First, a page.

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We received the following (edited for clarity) last week from Dr. Mustafa Elhawat, Head of the Department of Classical Archaeology, University of Elmergheb, Al-khums in Libya. If any of our readers can assist Dr. Mustafa Elhawat please contact him at the email address below.
Dear The Heritage Trust
The political situation and the war in Libya has several complications. The problem lies in the risk to archaeological sites and buildings by militant Islamists, and exploration of these sites by thieves and vandals. There is also the illegal trade in stolen artefacts from some sites and cemeteries which are then sold on the internet and smuggled out of the country. Also, there are numerous monuments in Libya that need to be archived as they are not registered at present. There are two sections in Libya – East and West – but staff there are inexperienced and are in need of training.
We are doing as much as possible and are campaigning to raise awareness among the Libyan population. We are also setting up workshops and seminars but we need to acquire more skills, set up courses etc because archaeological sites in Libya are currently in crisis and at severe risk.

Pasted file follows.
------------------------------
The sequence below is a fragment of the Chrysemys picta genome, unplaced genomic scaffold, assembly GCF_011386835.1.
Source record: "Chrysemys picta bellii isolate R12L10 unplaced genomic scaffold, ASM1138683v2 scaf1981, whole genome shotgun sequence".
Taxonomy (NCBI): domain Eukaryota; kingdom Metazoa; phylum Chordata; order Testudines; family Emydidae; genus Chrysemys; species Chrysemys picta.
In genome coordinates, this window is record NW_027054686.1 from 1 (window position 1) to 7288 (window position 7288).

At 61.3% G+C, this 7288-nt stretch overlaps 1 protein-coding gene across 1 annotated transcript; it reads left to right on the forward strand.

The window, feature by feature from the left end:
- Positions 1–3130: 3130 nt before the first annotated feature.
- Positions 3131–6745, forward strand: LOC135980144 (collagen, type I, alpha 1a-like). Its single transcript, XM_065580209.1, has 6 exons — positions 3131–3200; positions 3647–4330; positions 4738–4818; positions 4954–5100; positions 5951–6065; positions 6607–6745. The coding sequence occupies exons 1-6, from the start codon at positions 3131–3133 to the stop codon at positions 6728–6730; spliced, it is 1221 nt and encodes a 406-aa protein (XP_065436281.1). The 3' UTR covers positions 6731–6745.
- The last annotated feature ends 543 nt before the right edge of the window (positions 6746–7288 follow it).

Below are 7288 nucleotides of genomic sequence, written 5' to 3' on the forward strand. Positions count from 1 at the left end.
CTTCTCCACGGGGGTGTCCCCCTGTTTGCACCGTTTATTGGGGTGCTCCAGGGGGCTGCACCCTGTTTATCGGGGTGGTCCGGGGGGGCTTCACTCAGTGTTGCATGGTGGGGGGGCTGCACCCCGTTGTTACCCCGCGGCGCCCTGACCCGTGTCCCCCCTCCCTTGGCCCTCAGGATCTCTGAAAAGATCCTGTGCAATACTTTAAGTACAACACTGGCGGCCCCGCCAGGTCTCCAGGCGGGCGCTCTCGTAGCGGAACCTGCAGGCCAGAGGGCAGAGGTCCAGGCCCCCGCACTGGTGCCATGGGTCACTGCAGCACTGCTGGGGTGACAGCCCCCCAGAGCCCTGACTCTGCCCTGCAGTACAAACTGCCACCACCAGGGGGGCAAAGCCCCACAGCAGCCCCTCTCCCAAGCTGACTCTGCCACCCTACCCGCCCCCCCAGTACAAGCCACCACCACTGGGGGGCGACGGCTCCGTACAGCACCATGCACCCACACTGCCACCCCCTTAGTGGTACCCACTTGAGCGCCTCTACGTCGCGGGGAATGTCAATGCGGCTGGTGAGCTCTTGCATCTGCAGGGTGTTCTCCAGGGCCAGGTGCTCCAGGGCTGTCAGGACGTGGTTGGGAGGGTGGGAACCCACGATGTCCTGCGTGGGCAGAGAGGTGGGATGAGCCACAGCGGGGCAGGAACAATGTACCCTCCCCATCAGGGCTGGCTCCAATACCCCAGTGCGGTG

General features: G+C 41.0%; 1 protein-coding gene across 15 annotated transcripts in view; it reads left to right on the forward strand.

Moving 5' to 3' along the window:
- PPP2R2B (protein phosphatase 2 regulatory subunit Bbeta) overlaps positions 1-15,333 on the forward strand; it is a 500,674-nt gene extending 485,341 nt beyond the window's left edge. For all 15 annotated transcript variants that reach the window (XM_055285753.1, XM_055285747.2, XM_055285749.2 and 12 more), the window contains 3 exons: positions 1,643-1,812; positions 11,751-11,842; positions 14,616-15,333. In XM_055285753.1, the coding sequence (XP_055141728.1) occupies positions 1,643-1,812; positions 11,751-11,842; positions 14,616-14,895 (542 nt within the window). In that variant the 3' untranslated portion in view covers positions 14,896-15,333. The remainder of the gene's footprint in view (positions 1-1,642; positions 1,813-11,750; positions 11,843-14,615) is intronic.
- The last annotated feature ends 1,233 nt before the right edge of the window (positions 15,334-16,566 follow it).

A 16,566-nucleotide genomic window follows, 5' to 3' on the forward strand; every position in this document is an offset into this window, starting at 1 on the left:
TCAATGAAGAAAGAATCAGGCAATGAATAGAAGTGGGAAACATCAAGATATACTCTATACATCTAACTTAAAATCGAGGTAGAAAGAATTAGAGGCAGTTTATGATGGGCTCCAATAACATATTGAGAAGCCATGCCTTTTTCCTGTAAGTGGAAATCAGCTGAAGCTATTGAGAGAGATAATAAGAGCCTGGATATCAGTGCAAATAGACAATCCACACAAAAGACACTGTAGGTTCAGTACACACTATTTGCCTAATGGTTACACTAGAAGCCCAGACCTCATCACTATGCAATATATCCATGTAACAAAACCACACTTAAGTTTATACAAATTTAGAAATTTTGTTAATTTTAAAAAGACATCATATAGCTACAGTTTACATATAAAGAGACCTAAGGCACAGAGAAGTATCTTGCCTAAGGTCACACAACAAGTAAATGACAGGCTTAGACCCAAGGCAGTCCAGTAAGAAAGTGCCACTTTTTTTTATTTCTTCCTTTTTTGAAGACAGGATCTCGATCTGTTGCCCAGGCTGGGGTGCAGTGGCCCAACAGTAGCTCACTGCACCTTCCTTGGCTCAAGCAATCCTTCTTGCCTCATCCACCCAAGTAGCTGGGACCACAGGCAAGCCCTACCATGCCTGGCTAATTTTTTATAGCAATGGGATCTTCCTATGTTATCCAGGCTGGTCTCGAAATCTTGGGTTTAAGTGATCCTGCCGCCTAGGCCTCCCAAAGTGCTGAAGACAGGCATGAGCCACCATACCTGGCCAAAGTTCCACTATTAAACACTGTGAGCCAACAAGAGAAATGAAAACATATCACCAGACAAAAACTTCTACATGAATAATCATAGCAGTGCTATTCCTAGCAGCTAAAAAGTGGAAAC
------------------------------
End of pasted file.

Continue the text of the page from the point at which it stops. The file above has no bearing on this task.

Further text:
Cultural heritage in Libya belongs to all of humanity and the duty of everyone is to protect and preserve it. So we extend our hands to you, in the international community, to work with us together in order to preserve these treasures and this heritage. I hope there will be close cooperation between us all which will provide an appropriate solution to this crisis.
Dr. Mustafa Elhawat
Head of the Department of Classical Archaeology. Faculty of Archaeology and Tourism. (Near Leptis Magna). University of Elmergheb, Al-khums. Libya. Member of the Commission for the Conservation of Libyan Cultural Heritage. email email@example.com
St Andrew’s Church Coke House, Normanby, North Yorkshire, England
St Andrew’s Church, in the little village of Normanby in North Yorkshire, once had two coke-fired stoves burning in order to keep its congregation reasonably warm during those cold, north country winters of yesteryear. The coke fires in the church have long since gone but the church’s coke house still remains. Though in relatively good condition, this elegant little building needs some consolidation to its roadside foundations, as well as a new wooden door on its east side and a new wooden hatch on its west.
Deteriorating roadside foundations and wooden hatch
The Taisho Photographer’s House by Hamish Campbell